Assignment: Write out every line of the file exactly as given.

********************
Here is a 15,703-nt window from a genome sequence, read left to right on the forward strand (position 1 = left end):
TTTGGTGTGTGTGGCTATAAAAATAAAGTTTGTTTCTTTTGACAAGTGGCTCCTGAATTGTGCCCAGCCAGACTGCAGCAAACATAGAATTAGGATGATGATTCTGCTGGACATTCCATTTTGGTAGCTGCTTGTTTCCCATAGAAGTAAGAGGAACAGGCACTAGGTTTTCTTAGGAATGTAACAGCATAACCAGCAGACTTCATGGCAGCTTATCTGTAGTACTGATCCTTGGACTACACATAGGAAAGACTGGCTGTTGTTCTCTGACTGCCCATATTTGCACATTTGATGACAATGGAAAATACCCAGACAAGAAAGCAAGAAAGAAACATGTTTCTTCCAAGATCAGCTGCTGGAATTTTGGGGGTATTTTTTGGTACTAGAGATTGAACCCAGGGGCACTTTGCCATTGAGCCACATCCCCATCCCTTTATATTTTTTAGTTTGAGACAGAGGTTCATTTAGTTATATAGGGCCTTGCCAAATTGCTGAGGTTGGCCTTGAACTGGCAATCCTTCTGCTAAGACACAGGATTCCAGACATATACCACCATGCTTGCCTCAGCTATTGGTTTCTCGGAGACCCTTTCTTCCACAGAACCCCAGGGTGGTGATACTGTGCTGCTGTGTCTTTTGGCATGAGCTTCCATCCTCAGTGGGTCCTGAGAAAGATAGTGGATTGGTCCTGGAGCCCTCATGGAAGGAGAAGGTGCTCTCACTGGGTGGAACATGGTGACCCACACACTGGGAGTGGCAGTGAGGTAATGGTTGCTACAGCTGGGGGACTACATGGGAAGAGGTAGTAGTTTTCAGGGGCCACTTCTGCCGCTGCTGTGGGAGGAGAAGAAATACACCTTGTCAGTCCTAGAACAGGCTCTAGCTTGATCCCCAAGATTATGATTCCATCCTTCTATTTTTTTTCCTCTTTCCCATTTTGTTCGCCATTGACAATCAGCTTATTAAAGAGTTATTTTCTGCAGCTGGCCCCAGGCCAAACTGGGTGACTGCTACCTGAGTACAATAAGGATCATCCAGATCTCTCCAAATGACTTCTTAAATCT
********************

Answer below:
Here is a 15,703-nt window from a genome sequence, read left to right on the forward strand (position 1 = left end):
TTTGGTGTGTGTGGCTATAAAAATAAAGTTTGTTTCTTTTGACAAGTGGCTCCTGAATTGTGCCCAGCCAGACTGCAGCAAACATAGAATTAGGATGATGATTCTGCTGGACATTCCATTTTGGTAGCTGCTTGTTTCCCATAGAAGTAAGAGGAACAGGCACTAGGTTTTCTTAGGAATGTAACAGCATAACCAGCAGACTTCATGGCAGCTTATCTGTAGTACTGATCCTTGGACTACACATAGGAAAGACTGGCTGTTGTTCTCTGACTGCCCATATTTGCACATTTGATGACAATGGAAAATACCCAGACAAGAAAGCAAGAAAGAAACATGTTTCTTCCAAGATCAGCTGCTGGAATTTTGGGGGTATTTTTTGGTACTAGAGATTGAACCCAGGGGCACTTTGCCATTGAGCCACATCCCCATCCCTTTATATTTTTTAGTTTGAGACAGAGGTTCATTTAGTTATATAGGGCCTTGCCAAATTGCTGAGGTTGGCCTTGAACTGGCAATCCTTCTGCTAAGACACAGGATTCCAGACATATACCACCATGCTTGCCTCAGCTATTGGTTTCTCGGAGACCCTTTCTTCCACAGAACCCCAGGGTGGTGATACTGTGCTGCTGTGTCTTTTGGCATGAGCTTCCATCCTCAGTGGGTCCTGAGAAAGATAGTGGATTGGTCCTGGAGCCCTCATGGAAGGAGAAGGTGCTCTCACTGGGTGGAACATGGTGACCCACACACTGGGAGTGGCAGTGAGGTAATGGTTGCTACAGCTGGGGGACTACATGGGAAGAGGTAGTAGTTTTCAGGGGCCACTTCTGCCGCTGCTGTGGGAGGAGAAGAAATACACCTTGTCAGTCCTAGAACAGGCTCTAGCTTGATCCCCAAGATTATGATTCCATCCTTCTATTTTTTTTCCTCTTTCCCATTTTGTTCGCCATTGACAATCAGCTTATTAAAGAGTTATTTTCTGCAGCTGGCCCCAGGCCAAACTGGGTGACTGCTACCTGAGTACAATAAGGATCATCCAGATCTCTCCAAATGACTTCTTAAATCT